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Flood Insurance Fee to Pay for Border Wall

Flood insurance policyholders could be hit with a surcharge to help pay for President Donald Trump’s border wall with Mexico, according to draft documents prepared by the Office of Management and Budget...
March 14, 2017

Flood insurance policyholders could be hit with a surcharge to help pay for President Donald Trump’s border wall with Mexico, according to draft documents prepared by the Office of Management and Budget (OMB). It’s part of a plan to gut the Coast Guard and make deep cuts in airport and rail security to pay for the wall.

Several reports detail a series of planned cuts to disaster preparedness by FEMA, which administers the National Flood Insurance Program (NFIP). OMB is also weighing significant cuts to the Coast Guard, the Transportation Security Administration (TSA) and other agencies focused on national security threats.

Under the draft budget plan, which has not been finalized or released, the Coast Guard’s $9.1 billion budget in 2017 would be cut 14 percent to about $7.8 billion, while the TSA and FEMA budgets would be reduced about 11 percent each to $4.5 billion and $3.6 billion, respectively. Any Trump Administration budget plan would have to be approved by Congress.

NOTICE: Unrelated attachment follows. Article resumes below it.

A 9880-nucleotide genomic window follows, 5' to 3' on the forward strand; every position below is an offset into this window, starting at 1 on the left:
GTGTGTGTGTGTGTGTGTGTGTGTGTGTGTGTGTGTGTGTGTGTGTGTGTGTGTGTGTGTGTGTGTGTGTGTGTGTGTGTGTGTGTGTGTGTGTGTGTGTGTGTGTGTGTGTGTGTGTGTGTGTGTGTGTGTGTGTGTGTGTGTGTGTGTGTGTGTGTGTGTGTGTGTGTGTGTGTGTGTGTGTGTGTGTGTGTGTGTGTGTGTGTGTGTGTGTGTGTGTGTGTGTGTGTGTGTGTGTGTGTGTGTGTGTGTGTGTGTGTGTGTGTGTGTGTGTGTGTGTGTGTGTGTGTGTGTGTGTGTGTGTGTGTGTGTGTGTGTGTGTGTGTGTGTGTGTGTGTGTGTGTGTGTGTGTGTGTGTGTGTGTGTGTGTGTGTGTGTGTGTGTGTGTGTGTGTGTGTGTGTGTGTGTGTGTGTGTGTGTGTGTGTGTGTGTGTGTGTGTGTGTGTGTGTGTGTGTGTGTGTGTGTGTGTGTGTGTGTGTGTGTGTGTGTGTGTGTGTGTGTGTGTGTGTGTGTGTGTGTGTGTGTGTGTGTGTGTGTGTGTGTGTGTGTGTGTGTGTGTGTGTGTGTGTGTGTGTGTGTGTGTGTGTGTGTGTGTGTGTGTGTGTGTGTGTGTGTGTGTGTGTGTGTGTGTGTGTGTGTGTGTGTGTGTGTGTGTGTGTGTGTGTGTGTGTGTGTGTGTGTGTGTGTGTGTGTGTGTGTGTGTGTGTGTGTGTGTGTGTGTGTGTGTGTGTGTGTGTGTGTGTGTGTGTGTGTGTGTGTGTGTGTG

The Coast Guard cuts include deactivating Maritime Security Response Teams, which carry out counterterrorism patrols in ports and sensitive waterways.

At the TSA, the proposed budget cuts would eliminate four programs which have been considered a vital piece of airport security and for preventing a repetition of the Sept. 11, 2001, hijackings after planes are aloft. One, known as the “armed pilot” program, trains pilots and crews for an attempted armed takeover of an aircraft. Another program slated to be cut sends armed teams of highly trained, uniformed agents to sweep airports, train stations and bus terminals.

A total of $45 million in grants that local law enforcement uses to patrol in and around airports also would be eliminated, along with a program that uses specially trained TSA agents to watch passenger behavior in airports, particularly as fliers approach checkpoints, to single out those who appear to behave oddly. At FEMA, the spending plan — which could cut $361 million from FEMA’s $3.5 billion budget — also eliminates or reduces the federal commitment to helping states and local governments prepare for natural disasters.

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